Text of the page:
presentations werer too long / academic

15 + 10 pres + discussion

Have you ever been to conf where there was enough time for discussion

when you call companies and say they will speak for 15 minutes and need to spend 2-3 hours to get there

when you are dealing with constituence like businesses it is not good to give them format that hey are not familiar with

what is their point of view abot how to get the data in a format that is usefull

cannot just dump data and have them sort it out

individual data fields that are totally wrong ...

what the problems are is you put a whole mass of PSI ... instead an API that helps you select pieces that are useful

what is needed to make business work succesfully

business to work succesfully with dynamic data ...

precisely suggestion fro PSI 3.0 ...

I liked Nancy session historical on Greece ..

maybe in Berlin we could have similar session

to have overview what is going on

think it is good idea

maybe to have something very structured

to have same questions and pose then to all countries

comment ... this view is specially because we are looking at big picture

in Nancies you see a holistic view instead of having to get your bits and pieces

one could imagine 10 shorter versions from different countries

we have one workshop left and we are not aloud to make changes

some people were waiting to talk about this for Berlin

it could be a workshop ... 2 hours ... how many people could you have? maybe 5?

Nancy - my presentation was long, but it could be shorter ... just structured to

Valentina ... prepare structure and invite colleagues and tell us what you do and run the session

wha about collection of best practices

we an give key examples of best practices in each country ... just very short

just to open eyes and see what happens

we need to talk about open data policy

there are too many topics

we should focus on open data policy

there are couple of elements in PSI directive everybody is strugling with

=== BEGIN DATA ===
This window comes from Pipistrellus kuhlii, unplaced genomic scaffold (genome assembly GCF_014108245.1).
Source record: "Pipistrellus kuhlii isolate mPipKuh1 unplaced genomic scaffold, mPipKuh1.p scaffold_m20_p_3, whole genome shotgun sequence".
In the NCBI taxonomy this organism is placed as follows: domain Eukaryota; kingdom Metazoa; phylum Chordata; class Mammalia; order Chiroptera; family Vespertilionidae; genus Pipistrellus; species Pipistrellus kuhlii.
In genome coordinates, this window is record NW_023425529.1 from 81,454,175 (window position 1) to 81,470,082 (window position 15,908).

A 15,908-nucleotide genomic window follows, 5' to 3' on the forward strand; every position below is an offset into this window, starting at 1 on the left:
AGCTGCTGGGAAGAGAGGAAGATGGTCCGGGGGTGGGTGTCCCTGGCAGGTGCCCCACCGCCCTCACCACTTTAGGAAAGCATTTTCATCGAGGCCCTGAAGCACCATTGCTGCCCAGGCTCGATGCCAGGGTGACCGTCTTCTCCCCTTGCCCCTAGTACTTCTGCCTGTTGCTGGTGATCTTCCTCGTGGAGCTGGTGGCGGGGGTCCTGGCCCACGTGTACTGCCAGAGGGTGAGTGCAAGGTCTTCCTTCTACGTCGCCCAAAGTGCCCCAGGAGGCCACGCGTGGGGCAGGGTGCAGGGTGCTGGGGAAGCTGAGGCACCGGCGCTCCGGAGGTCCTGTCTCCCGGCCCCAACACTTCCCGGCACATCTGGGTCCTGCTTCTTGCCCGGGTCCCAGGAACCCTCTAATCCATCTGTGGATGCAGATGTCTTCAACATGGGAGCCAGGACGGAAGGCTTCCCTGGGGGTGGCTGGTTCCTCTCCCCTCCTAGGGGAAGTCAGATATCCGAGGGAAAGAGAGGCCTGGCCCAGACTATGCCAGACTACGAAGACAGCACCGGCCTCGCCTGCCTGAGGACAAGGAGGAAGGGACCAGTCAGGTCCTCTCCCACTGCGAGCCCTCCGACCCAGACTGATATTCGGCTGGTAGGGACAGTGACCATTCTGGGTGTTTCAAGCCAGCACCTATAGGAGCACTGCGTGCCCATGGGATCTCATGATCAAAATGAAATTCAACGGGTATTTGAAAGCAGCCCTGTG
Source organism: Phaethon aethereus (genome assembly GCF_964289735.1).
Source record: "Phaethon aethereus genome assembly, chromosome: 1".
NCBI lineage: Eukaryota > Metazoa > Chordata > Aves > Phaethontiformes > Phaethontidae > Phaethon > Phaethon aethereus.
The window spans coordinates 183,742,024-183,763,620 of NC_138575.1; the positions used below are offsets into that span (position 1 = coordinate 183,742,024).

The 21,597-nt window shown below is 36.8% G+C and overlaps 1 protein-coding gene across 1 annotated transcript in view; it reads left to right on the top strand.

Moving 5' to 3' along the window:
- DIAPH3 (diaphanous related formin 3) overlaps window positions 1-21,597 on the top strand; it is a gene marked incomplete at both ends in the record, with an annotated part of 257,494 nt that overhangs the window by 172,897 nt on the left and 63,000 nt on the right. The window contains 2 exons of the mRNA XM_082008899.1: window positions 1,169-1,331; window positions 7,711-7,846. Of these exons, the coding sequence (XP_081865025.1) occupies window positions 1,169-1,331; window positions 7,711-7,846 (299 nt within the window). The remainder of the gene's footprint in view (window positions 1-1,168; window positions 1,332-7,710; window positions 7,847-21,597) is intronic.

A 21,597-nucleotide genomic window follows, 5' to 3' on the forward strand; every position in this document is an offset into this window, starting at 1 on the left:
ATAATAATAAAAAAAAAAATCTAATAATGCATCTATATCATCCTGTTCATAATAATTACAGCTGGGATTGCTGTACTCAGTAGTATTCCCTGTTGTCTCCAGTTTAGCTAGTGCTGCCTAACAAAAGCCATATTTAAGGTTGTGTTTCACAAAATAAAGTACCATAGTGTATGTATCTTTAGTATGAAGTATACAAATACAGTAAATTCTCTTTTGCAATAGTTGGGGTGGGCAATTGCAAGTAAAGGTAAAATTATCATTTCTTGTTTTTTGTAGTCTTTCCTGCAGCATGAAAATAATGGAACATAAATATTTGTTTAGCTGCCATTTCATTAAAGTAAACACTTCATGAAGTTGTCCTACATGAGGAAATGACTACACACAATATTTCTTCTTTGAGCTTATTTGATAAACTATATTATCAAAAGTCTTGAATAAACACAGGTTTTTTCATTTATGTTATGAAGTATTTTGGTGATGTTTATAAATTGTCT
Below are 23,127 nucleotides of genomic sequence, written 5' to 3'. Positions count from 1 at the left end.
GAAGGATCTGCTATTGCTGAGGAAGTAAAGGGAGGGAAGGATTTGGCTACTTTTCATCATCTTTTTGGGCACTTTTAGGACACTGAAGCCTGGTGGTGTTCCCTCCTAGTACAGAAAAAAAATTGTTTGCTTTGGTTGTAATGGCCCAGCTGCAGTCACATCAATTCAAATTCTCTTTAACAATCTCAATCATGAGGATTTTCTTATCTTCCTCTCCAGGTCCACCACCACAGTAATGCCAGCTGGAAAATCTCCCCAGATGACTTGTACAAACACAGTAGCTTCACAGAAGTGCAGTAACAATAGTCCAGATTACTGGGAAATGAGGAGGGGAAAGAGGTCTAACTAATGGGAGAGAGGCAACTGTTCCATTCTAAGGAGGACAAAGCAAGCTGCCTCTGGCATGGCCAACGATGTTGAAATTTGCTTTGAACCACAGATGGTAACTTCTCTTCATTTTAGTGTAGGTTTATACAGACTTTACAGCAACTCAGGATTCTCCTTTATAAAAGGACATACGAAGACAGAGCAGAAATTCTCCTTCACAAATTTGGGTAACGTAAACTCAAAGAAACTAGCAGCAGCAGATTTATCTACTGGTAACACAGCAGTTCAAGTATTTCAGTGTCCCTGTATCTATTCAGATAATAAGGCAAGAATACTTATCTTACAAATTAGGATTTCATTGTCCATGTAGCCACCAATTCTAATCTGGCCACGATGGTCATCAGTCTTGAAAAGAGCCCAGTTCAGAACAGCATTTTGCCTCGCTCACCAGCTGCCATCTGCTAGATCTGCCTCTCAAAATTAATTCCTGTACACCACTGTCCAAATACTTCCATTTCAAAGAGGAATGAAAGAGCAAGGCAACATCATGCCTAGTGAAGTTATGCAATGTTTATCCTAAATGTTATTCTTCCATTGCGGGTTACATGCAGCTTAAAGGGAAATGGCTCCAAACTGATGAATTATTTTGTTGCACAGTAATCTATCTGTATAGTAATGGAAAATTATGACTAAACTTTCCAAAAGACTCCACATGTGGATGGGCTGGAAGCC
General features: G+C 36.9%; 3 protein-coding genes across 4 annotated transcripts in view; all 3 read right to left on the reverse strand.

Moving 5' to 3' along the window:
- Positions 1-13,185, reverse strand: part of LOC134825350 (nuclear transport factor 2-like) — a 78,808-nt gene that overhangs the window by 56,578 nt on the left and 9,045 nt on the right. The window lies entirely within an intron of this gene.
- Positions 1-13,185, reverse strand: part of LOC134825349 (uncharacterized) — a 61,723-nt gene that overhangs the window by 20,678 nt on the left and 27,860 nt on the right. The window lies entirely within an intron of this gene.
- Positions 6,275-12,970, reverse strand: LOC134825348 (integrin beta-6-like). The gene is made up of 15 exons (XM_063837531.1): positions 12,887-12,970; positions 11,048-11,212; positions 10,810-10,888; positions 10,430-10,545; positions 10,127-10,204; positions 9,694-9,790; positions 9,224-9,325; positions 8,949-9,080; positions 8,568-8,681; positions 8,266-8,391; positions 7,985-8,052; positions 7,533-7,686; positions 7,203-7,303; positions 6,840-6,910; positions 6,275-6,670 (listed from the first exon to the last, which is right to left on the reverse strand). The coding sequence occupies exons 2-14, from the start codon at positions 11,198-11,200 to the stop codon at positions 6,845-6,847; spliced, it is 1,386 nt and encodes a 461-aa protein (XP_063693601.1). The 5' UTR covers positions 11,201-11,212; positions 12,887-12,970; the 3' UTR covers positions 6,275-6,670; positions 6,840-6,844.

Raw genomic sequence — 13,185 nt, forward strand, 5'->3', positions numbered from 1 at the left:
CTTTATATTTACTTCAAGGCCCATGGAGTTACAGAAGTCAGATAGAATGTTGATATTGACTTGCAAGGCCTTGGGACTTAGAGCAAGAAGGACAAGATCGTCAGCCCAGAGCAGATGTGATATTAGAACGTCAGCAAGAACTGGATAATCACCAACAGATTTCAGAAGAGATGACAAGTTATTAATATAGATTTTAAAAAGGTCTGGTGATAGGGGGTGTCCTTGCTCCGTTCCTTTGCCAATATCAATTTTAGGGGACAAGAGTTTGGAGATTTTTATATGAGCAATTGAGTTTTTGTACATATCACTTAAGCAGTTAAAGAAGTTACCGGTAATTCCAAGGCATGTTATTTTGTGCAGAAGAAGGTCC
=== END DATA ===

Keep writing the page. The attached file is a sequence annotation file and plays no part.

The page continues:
e.g. marginal costs, time frame ... tehre are 6 to 7 things that are a challenge to everybody

what do you do with marginal costs ... for each challenge one slide ...

to have organization marked

nancy - liked workshops with business taking part

this was more open data in action

i would like to see a list of all good examples that we have presented in 4 workshops ... how businesses used data

in berlin i would like to see a list of all examples

summarizing all these stories

amanda should do it ... we have a section called stories ...we have KPI to have four big stories

i would also like to have in our deliverables a section like this

we would like to persuade our partners in public sector ... we could use these stories

there is a demand for these stories best practices ... sometimes they ask, and it is hard to provide

we had a meeting in austria and had a lot of austrian examples

my believe that i cannot prove we would have local examples there

we have reviewers

feedback from berlin ... it feels ok

put somethng in CFP ...

2. best practices arising from WS

3. review meeting Luxwmbourgh 18 Nov

4. Berlin prep (Yuri et al)

have slides

frauenhofer focus

difference from this WS ... everything will be in one building

topic : maxmizing interoperability

collocated with german open data cities

10 cities will join our meeting

scuss with ministry of interior to do something collocated with them still open

booked everything

time plan...

CFP ... 12. 6.

1.10. agenda published

24.11. project meetings

25.11. opening and parallel sessions

presentation of rooms and other facilities

all rooms are at the same floor

tegel airport is very close ... to know where to book

taxy below 50EUR , 10 minutes

also express bus

who do we invite from Berlin ... keynote or just some talk

we will invite people who are dealing with open data in Germany ..also

open knowledge ...should we do a meet-up with those

we work a lot with cities concerning interoperability ... businesses would like cities to harmonize ... it is less costly for cities as they can share solutions, but for busnisses it is important not to have too many different data formats

question how to engage businesses ... cities network ...

propose to plan ..

will they come???